Friday, February 5, 2010
By Toby Harnden in Washington
The American commander who warned in September of "failure" in Afghanistan has said that the situation there is no longer deteriorating and President Barack Obama's troop surge has set the stage for "real progress" in 2010.
Speaking in Istanbul before the anticipated offensive against the Taliban-held town of Marja in southern Helmand, Gen Stanley McChrystal gave a strikingly upbeat assessment of the situation in the country he said last year was in danger of slipping into Islamist hands.
"I still will tell you that I believe the situation in Afghanistan is serious," said Gen McChrystal, commander of Nato forces in Afghanistan.
"I do not say now that I think it's deteriorating. I said that last summer and I believe that that was correct. I feel differently now.
The Marja offensive is widely viewed as the first major test of Gen McChrystal's counter-insurgency doctrine.
But the Nato commander linked the Marja operation to the twin American and British-led Operations Khanjar and Panther's Claw, which were launched last June just after he took over in Kabul following the firing of his predecessor Gen David McKiernan.
"What we're doing in the Helmand River valley writ large, we really started last summer increasing security in a number of areas," said Gen McChrystal. "You saw where the Marines went in. And British forces, Danish forces, Estonian forces went in.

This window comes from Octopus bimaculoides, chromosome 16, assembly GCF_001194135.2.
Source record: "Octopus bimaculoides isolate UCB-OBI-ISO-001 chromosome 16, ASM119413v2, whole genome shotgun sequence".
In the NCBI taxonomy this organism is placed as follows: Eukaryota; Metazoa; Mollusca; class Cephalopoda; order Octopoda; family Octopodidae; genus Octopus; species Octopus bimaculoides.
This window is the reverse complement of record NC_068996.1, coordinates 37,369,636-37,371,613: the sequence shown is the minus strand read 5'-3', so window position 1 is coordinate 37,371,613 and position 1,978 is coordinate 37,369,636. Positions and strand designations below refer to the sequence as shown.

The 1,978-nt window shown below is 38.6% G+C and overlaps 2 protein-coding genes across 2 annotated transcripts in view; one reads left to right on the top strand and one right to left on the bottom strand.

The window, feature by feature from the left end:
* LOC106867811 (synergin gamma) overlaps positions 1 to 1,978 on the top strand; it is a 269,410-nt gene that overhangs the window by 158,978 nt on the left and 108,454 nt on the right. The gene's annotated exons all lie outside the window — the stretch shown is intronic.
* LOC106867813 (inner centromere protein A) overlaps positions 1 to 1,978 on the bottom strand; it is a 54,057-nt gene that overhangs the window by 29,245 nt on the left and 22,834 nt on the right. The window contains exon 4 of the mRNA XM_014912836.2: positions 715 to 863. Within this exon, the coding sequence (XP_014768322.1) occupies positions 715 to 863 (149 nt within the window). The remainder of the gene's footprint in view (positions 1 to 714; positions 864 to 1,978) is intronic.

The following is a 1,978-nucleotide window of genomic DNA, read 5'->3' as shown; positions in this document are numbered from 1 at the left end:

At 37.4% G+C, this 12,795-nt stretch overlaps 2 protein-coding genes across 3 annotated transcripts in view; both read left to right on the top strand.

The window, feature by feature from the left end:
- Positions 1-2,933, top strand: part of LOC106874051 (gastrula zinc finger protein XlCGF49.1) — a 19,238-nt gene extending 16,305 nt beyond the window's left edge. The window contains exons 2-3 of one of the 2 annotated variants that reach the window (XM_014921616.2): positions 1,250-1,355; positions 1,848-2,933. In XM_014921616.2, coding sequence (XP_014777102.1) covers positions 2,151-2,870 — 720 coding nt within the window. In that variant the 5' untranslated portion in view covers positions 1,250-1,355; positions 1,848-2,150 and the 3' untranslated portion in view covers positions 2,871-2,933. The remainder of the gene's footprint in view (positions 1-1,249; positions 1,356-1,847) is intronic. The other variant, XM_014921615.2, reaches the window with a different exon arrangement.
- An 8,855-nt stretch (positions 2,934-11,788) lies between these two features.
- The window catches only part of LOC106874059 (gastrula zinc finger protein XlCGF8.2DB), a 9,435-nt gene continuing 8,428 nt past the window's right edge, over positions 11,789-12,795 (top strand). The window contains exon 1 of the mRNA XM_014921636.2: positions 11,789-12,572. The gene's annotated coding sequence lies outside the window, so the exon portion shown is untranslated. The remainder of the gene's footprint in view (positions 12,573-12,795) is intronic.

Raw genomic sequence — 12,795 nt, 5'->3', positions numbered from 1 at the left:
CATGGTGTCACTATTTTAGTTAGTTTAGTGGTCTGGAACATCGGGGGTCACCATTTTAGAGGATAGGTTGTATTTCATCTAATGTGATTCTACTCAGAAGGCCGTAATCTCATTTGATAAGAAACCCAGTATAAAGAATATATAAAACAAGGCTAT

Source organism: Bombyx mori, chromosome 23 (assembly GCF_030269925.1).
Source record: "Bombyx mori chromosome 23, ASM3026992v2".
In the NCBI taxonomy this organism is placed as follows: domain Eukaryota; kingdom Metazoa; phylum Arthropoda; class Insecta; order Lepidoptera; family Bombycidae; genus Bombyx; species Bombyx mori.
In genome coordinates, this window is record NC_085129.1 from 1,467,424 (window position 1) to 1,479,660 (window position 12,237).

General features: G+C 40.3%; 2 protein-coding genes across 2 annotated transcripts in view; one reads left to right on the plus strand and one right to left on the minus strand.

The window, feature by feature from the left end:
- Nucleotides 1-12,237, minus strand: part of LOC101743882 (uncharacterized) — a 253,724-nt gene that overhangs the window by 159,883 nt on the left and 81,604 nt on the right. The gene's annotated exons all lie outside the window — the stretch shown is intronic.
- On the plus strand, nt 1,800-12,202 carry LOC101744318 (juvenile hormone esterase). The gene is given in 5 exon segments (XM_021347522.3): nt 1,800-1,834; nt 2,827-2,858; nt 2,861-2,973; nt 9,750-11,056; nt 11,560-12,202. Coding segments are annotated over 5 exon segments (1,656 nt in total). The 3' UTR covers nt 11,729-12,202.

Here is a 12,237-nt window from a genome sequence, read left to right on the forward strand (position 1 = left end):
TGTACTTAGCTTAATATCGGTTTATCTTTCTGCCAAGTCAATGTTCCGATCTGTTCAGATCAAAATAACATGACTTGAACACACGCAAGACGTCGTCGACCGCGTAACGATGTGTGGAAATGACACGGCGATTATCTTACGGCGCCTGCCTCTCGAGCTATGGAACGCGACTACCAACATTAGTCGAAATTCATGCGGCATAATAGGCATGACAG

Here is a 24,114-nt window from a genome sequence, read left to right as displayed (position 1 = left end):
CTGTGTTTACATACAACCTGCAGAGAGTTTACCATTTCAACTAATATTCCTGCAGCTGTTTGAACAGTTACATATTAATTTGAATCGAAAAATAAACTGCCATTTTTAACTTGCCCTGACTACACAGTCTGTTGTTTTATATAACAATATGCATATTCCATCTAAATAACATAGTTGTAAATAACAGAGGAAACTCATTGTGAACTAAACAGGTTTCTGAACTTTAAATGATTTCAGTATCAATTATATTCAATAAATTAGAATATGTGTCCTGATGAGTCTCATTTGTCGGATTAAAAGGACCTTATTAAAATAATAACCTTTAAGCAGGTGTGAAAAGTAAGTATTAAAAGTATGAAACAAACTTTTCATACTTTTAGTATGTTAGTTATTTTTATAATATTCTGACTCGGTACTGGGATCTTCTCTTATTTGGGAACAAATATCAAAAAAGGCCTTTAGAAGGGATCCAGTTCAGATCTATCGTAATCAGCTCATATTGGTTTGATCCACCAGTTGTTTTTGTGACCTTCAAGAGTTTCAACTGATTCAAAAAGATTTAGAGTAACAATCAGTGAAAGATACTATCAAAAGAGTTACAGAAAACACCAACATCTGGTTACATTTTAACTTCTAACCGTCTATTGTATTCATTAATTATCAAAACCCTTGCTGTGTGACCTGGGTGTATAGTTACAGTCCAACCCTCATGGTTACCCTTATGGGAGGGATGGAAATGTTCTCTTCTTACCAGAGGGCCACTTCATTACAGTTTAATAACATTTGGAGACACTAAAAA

"And they started to create a series of bubble security zones – pretty classic counter-insurgency. But they were not contiguous, not connected.
So what we're doing is, we're expanding that, increasing the areas that will be under government of Afghanistan control."
Gen McChrystal conceded that it was "unconventional" to announce the Marja offensive beforehand because it gave the Taliban the opportunity to flee, bury bombs and fortify. The aim, however, was to send a message to insurgents that "it's about to change" and to Afghans that the writ of their government was about to be extended.